On consequence of this is that double precision arithmetic is no longer exact, even for integers if the integers in question are greater than 253. Try your experiment using the type unsigned long long int on values between 253 and 264. You'll find that double precision arithmetic is no longer exact for these large integers.

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Bonus points for mathiest answer ^_^ –  MarcWan Oct 26 '12 at 4:44

Integers withing the representable range are exactly representable by the machine, floats are not (well, most of them).

If by "basic integer math" you understand "feature", then yes, you can assume correctly implementing arithmetic is a feature.

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OP is apparently assuming that all numbers in his example are of a floating-point type –  Andrey Oct 25 '12 at 8:43
@Andrey he seems fully aware that they're integers - "integer arithmetic always seems to work just fine" –  Luchian Grigore Oct 25 '12 at 8:44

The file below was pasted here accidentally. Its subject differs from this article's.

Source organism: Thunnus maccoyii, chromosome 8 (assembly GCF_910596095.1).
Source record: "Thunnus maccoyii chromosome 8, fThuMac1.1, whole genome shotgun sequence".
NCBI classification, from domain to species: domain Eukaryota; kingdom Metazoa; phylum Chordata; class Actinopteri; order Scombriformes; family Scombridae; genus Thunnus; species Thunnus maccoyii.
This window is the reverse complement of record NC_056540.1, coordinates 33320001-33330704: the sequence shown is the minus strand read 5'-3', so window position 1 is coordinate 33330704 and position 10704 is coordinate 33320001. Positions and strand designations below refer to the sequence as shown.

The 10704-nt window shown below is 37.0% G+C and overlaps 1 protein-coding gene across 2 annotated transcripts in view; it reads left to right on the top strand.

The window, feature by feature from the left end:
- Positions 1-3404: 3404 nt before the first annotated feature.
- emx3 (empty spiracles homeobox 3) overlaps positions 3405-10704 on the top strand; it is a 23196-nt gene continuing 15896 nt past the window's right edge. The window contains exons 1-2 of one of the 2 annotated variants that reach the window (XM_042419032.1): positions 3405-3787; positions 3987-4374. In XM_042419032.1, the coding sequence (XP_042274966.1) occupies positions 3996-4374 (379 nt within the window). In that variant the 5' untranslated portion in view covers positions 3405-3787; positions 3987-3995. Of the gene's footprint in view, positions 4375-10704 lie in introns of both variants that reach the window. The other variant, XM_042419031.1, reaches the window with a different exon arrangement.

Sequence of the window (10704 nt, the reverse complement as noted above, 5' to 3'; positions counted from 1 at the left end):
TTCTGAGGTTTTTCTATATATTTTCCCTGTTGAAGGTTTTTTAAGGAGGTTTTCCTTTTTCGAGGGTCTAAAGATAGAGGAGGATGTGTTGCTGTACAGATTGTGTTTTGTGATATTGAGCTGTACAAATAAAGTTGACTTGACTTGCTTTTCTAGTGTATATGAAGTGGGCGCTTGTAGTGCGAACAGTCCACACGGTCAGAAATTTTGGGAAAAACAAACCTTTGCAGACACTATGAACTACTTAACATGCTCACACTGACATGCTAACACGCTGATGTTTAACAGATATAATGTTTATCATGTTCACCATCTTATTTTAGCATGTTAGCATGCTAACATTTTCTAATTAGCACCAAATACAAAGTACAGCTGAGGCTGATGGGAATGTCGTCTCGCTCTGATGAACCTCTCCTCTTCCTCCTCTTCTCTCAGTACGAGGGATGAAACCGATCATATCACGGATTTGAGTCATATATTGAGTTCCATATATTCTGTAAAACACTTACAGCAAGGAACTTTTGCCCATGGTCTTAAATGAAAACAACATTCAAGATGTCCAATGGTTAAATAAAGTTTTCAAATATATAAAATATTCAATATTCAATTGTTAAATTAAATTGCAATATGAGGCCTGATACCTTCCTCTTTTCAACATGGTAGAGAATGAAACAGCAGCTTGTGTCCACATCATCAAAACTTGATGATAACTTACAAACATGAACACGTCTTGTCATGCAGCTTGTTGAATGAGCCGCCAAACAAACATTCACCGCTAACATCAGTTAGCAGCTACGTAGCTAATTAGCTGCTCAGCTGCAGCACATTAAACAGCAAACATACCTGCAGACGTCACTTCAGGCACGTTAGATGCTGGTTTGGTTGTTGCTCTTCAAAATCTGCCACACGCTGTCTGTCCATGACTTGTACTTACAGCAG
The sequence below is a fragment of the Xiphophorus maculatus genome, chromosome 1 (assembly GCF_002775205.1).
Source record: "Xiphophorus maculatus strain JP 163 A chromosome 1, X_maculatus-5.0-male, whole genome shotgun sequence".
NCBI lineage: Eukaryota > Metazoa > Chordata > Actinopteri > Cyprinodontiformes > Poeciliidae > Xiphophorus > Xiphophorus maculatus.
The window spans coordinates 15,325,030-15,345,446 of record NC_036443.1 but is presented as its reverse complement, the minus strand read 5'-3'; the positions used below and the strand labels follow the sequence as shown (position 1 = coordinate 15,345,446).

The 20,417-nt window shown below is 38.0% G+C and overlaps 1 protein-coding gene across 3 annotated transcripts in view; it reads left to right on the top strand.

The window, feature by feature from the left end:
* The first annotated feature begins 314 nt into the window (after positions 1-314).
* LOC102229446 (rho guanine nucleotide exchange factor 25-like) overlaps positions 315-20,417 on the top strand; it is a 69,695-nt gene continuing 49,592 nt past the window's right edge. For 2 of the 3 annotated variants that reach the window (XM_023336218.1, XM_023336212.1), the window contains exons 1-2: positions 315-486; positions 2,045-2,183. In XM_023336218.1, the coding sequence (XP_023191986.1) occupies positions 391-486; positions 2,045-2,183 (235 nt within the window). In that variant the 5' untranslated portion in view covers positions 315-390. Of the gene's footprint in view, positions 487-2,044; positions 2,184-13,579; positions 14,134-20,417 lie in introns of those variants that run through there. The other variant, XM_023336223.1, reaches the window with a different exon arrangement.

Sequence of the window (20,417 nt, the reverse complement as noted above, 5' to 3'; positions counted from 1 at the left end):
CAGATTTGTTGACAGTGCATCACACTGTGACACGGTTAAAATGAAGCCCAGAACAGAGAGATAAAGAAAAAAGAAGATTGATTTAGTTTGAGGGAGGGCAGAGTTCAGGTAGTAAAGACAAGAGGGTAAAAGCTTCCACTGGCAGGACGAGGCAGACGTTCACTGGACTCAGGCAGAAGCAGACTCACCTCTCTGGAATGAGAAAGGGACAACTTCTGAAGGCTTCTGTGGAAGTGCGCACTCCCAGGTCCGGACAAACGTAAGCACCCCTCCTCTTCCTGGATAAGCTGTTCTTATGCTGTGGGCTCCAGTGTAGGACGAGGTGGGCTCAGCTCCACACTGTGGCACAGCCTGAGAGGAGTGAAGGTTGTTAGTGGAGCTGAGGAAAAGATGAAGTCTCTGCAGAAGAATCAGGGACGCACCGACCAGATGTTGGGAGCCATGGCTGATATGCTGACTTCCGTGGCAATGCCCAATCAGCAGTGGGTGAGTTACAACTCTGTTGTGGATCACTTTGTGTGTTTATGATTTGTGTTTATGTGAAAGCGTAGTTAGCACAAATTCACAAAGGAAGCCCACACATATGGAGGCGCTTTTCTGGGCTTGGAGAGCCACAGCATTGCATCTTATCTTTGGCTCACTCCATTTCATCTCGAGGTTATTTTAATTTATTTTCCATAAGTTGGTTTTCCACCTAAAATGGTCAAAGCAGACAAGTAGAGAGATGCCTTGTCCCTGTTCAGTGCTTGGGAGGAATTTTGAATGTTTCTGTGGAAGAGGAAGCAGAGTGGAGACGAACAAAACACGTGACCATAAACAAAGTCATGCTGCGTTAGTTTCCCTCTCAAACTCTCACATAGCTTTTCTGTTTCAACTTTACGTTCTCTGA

By reading the title, I would think he might mean "floating-point arithmetic always seems to work just fine with whole numbers". I don't know what is the datatype of those constants in javascript –  Andrey Oct 25 '12 at 8:47
@Andrey: There is only one numeric type in Javascript, and most other languages would describe it as double. So there's no difference in Javascript between "integer arithmetic" and "floating point arithmetic with whole numbers". That's "logically", of course -- I don't know whether Javascript optimizers detect when they can use integer ops –  Steve Jessop Oct 25 '12 at 9:00
@SteveJessop 2+2 is executed as (float)2+(float)2, right? –  Andrey Oct 25 '12 at 9:04

The reason is, that you can represent every whole number (1, 2, 3, ...) exactly in binary format (0001, 0010, 0011, ...)

That is why integers are always correct because 0011 - 0001 is always 0010. The problem with floating point numbers is, that the part after the point cannot be exactly converted to binary.